Orleans Parish Civil District Court Judge Ethel Julien on Wednesday stymied an effort by three of the city’s largest employee associations seeking to block key provisions of Mayor Mitch Landrieu’s Great Place to Work Initiative from taking effect. Julien, who denied a temporary injunction against the city, said that the lawsuit was premature because no city employees had yet been harmed by Landrieu’s overhaul to city personnel rules.

Julien said claims by the Fraternal Order of Police, the Police Association of New Orleans and the New Orleans Firefighters that a key change to rules on hiring and promotions would allow departmental managers to hire and promote less qualified employees was, at this point, “hypothetical” and “speculative.”

“We are pleased with today’s ruling and are eager to join the Civil Service Commission in implementing the Great Place To Work Initiative. These more modern rules are going to make City government work better for our employees and the citizens we serve,” Landrieu spokeswoman Garnesha Crawford said in a written statement.

 However, Julien’s decision Wednesday does not close the door on further legal action from the groups. Ted Alpaugh, an attorney for the Fraternal Order of Police, said the group would pursue the matter as soon as it can demonstrate harm.

In late August, just days after the New Orleans Civil Service Commission voted to approve the Great Place to Work Initiative, the Fraternal Order of Police filed the suit. At the center of the group’s argument was the elimination of the “rule of three.”

Until the August vote, the rule required the city’s personnel director to forward only the top three candidates — ranked by exam scores and job status — to hiring managers with open jobs. The suit argued that the old rule was essential to merit-based, rather than politically based, hiring and that it was based on language in the Louisiana State Constitution. Therefore, eliminating it would be unconstitutional. Julien did not rule on constitutionality at Wednesday’s hearing.

The Police Association and the firefighters’ union later joined the FOP as plaintiffs. In September, Judge Kern Reese approved a temporary restraining order blocking the new rules from taking effect pending a hearing on a preliminary injunction. The temporary restraining order was set to expire on Wednesday.

As a result of the lawsuit, the Civil Service Commission later voted to reinstate a modified version of the rule. However, this time, it set three candidates as the minimum, still allowing managers to choose from any number of candidates, not just the top scorers.

Though Alpaugh said that several officers who submitted affidavits in the suit have taken the lieutenant’s exam, none of the named plaintiffs is up for promotion.

At Wednesday’s hearing, attorney Kim Boyle, who is representing the commission, argued that because no top candidate had yet been passed over for promotion, the suit was based on “generalized fears, hypothetical situations.”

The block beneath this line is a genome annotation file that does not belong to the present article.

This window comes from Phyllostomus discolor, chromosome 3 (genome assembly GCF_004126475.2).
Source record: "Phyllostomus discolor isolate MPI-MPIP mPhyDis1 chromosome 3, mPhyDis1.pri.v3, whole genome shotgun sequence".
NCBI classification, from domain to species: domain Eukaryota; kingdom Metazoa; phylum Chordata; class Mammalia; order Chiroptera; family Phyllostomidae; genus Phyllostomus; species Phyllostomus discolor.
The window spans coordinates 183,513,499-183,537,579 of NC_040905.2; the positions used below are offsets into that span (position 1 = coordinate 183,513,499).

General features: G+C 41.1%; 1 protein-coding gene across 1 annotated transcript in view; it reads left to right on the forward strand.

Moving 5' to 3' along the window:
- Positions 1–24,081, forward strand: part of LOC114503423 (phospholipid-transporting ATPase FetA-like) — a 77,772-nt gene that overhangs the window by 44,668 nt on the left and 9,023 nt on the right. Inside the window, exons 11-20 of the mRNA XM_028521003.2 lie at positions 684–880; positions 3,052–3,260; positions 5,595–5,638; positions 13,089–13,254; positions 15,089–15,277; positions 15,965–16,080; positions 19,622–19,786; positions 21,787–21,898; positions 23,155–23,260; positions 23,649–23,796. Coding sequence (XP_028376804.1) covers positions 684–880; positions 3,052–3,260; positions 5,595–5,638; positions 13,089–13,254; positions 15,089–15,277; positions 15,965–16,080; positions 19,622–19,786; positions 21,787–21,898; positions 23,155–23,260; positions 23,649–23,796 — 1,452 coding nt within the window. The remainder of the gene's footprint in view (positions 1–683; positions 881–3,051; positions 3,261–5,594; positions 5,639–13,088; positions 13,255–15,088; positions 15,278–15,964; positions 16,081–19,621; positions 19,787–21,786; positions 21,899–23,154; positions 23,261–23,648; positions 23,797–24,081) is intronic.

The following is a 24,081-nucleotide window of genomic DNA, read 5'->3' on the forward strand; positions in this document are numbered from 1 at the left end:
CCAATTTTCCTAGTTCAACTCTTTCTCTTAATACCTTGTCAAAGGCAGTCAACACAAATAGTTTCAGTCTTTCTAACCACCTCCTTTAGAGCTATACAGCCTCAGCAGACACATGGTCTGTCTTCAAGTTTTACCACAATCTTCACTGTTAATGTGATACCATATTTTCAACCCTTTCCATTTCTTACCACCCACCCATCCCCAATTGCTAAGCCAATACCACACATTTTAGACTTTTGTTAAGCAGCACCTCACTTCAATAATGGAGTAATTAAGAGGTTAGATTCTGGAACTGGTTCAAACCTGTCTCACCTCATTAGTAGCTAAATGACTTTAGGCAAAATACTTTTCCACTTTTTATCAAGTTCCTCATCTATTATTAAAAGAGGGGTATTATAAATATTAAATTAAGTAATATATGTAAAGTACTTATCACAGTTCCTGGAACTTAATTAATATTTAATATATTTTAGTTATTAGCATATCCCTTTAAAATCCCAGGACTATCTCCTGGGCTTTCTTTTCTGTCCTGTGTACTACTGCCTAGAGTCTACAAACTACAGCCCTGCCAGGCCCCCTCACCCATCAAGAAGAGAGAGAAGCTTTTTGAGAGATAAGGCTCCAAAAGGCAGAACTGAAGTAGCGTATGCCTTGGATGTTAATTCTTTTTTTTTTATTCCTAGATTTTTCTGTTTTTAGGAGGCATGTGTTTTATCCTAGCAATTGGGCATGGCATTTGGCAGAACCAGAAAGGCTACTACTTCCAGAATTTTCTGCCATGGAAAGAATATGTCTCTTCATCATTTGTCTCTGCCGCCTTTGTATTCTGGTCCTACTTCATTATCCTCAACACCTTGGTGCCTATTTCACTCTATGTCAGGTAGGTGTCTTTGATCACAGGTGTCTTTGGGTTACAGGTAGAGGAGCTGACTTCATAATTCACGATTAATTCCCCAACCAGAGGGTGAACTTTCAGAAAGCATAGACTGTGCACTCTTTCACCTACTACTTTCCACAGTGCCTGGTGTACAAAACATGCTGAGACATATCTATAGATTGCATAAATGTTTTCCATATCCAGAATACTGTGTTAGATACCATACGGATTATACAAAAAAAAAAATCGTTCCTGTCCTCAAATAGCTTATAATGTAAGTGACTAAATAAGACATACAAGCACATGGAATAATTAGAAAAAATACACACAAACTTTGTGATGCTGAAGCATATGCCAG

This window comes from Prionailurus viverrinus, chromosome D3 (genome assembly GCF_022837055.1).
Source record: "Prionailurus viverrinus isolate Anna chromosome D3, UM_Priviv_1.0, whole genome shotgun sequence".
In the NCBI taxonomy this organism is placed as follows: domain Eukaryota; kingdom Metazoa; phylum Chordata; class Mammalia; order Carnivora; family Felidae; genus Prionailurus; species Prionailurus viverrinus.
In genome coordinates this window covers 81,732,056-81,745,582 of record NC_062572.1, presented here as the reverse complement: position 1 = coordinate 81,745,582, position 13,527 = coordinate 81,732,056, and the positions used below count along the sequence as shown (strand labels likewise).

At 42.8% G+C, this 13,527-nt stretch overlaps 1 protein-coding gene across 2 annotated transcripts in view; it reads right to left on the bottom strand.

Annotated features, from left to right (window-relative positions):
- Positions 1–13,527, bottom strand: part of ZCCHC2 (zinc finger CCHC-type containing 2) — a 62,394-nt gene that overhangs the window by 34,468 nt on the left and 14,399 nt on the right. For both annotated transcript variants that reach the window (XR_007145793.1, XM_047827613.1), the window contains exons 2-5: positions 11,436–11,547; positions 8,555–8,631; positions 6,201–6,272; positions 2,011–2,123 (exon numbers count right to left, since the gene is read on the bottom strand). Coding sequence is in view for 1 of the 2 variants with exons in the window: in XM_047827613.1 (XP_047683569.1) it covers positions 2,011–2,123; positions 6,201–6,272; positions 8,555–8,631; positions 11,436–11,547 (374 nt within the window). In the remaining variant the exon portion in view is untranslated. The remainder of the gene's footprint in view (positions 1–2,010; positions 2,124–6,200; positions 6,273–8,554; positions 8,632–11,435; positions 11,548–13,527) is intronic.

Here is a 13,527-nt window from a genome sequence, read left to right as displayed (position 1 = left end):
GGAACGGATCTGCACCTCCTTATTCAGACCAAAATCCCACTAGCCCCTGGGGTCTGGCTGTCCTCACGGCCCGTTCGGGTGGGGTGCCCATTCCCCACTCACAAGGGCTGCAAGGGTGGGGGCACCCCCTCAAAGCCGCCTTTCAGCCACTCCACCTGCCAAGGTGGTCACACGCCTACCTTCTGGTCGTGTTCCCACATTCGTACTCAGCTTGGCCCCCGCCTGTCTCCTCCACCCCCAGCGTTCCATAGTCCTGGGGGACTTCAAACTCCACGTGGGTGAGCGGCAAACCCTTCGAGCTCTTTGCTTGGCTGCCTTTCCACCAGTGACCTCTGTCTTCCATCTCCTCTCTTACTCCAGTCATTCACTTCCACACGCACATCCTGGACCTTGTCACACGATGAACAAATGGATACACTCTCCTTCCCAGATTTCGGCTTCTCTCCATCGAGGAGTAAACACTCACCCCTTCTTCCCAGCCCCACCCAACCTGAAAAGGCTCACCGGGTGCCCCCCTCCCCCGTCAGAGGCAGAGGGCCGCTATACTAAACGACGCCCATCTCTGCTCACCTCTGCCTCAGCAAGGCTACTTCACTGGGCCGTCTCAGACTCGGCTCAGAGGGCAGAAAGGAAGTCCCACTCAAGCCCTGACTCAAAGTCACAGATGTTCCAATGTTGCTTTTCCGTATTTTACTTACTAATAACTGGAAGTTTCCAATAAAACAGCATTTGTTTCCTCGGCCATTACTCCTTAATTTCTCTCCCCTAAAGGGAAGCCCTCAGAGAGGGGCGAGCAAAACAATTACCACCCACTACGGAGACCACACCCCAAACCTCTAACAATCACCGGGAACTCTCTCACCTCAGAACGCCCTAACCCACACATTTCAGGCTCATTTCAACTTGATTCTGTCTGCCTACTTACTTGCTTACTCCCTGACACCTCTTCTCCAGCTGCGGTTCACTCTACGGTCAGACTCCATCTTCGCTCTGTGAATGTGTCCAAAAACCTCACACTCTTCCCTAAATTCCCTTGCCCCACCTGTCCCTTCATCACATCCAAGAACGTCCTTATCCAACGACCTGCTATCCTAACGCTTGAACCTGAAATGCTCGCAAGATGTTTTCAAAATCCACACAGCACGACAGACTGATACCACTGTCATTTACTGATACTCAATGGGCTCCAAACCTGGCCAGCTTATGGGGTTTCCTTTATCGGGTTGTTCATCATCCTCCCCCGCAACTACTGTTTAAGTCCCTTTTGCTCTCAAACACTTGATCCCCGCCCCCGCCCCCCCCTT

“None of them have come to court and said, ‘I am currently a candidate for blank,’ ” Boyle said. “All they’ve come to court and said was ‘I believe. I fear. I’m afraid that A, B, C or D won’t happen.’”

Boyle cited the Louisiana Supreme Court’s 2012 ruling that a lawsuit filed by the Louisiana Federation of Teachers against a state law that allowed the state school board to waive state education regulations for local school boards. The court found that since no teachers had yet been harmed, the suit was filed prematurely.

Julien quickly accepted the argument.

“It’s this court’s belief that as of this time, this matter is not ripe for adjudication,” she said.

“It’s a minor setback at best,” Nick Felton, president of the firefighters’ union, said after the hearing. “While it is a bit of a stalling tactic, we will move on.”

Alpaugh said that the groups will now have to wait until a promotional list comes up and a low-ranked candidate is picked above a high-ranked one.

“Then two things happen: We have to file a lawsuit and we have to get that guy’s promotion yanked,” he said.

Felton said such an outcome — which, he said, would be necessary because of Wednesday’s ruling — would be disruptive to the city, the employees affected and would “clog up the courts.”

“They’re going to have to undo that promotion,” he said. “It’s a mess.”

The police and fire associations’ lawsuit is one of two filed by city employee groups challenging the Great Place to Work Initiative. Another, filed by the Concerned Classified City Employees, is scheduled for a hearing in January, according to court records.

Charles Maldonado

Charles Maldonado is the editor of The Lens. He previously worked as The Lens' government accountability reporter, covering local politics and criminal justice. Prior to joining The Lens, he worked for...